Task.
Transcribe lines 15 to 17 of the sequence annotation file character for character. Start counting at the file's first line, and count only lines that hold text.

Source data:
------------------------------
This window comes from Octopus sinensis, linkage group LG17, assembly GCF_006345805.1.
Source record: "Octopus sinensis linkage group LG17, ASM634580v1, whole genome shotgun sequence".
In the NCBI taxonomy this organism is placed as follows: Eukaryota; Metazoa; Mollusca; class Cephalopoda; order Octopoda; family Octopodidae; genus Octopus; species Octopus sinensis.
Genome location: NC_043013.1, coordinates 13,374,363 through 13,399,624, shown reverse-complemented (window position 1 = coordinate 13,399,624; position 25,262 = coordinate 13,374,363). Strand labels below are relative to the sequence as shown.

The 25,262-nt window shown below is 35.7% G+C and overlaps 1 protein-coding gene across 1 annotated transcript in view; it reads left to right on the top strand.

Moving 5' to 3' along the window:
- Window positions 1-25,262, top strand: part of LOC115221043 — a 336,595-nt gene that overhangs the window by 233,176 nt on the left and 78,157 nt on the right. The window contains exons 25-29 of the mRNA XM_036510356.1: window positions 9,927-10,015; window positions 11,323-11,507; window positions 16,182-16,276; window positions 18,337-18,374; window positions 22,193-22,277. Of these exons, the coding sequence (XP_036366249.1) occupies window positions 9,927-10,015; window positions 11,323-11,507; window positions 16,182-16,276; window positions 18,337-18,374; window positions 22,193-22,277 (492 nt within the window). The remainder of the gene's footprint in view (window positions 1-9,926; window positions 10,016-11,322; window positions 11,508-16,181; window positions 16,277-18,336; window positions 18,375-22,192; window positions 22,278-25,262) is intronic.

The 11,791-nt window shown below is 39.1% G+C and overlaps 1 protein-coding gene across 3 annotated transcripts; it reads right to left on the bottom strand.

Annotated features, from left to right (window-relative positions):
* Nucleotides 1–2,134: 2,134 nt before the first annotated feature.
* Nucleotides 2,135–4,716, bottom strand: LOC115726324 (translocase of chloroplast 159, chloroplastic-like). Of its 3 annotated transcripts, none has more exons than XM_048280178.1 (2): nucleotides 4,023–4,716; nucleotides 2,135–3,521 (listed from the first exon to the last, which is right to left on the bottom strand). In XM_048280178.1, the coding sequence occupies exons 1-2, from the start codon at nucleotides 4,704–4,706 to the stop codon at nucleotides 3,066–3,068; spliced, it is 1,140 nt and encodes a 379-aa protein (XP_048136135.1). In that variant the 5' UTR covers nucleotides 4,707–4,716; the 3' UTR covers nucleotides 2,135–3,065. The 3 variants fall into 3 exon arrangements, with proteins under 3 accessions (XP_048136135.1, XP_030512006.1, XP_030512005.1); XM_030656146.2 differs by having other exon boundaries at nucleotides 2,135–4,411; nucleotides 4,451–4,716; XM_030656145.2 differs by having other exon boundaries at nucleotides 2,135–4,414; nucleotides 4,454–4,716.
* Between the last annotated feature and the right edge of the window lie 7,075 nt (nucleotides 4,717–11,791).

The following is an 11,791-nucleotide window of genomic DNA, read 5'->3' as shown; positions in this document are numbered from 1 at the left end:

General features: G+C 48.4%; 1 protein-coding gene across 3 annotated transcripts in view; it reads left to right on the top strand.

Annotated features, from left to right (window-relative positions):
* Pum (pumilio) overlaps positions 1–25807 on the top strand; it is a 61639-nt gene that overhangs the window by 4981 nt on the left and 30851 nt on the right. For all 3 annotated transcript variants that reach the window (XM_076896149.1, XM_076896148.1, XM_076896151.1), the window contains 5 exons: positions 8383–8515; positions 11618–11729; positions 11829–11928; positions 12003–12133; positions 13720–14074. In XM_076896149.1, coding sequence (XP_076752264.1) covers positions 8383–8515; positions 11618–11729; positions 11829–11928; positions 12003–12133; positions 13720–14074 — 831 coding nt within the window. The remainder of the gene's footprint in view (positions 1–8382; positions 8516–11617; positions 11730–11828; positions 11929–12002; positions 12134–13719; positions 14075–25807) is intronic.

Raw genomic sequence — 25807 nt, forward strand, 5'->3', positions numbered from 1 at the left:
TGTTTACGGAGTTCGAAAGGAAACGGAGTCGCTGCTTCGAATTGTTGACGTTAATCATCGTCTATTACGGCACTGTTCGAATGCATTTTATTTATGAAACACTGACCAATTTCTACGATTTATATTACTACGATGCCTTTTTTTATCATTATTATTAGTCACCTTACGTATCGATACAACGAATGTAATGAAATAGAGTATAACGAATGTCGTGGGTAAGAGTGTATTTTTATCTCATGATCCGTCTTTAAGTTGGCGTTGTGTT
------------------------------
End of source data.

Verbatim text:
Annotated features, from left to right (window-relative positions):
* Pum (pumilio) overlaps positions 1–25807 on the top strand; it is a 61639-nt gene that overhangs the window by 4981 nt on the left and 30851 nt on the right. For all 3 annotated transcript variants that reach the window (XM_076896149.1, XM_076896148.1, XM_076896151.1), the window contains 5 exons: positions 8383–8515; positions 11618–11729; positions 11829–11928; positions 12003–12133; positions 13720–14074. In XM_076896149.1, coding sequence (XP_076752264.1) covers positions 8383–8515; positions 11618–11729; positions 11829–11928; positions 12003–12133; positions 13720–14074 — 831 coding nt within the window. The remainder of the gene's footprint in view (positions 1–8382; positions 8516–11617; positions 11730–11828; positions 11929–12002; positions 12134–13719; positions 14075–25807) is intronic.

Raw genomic sequence — 25807 nt, forward strand, 5'->3', positions numbered from 1 at the left: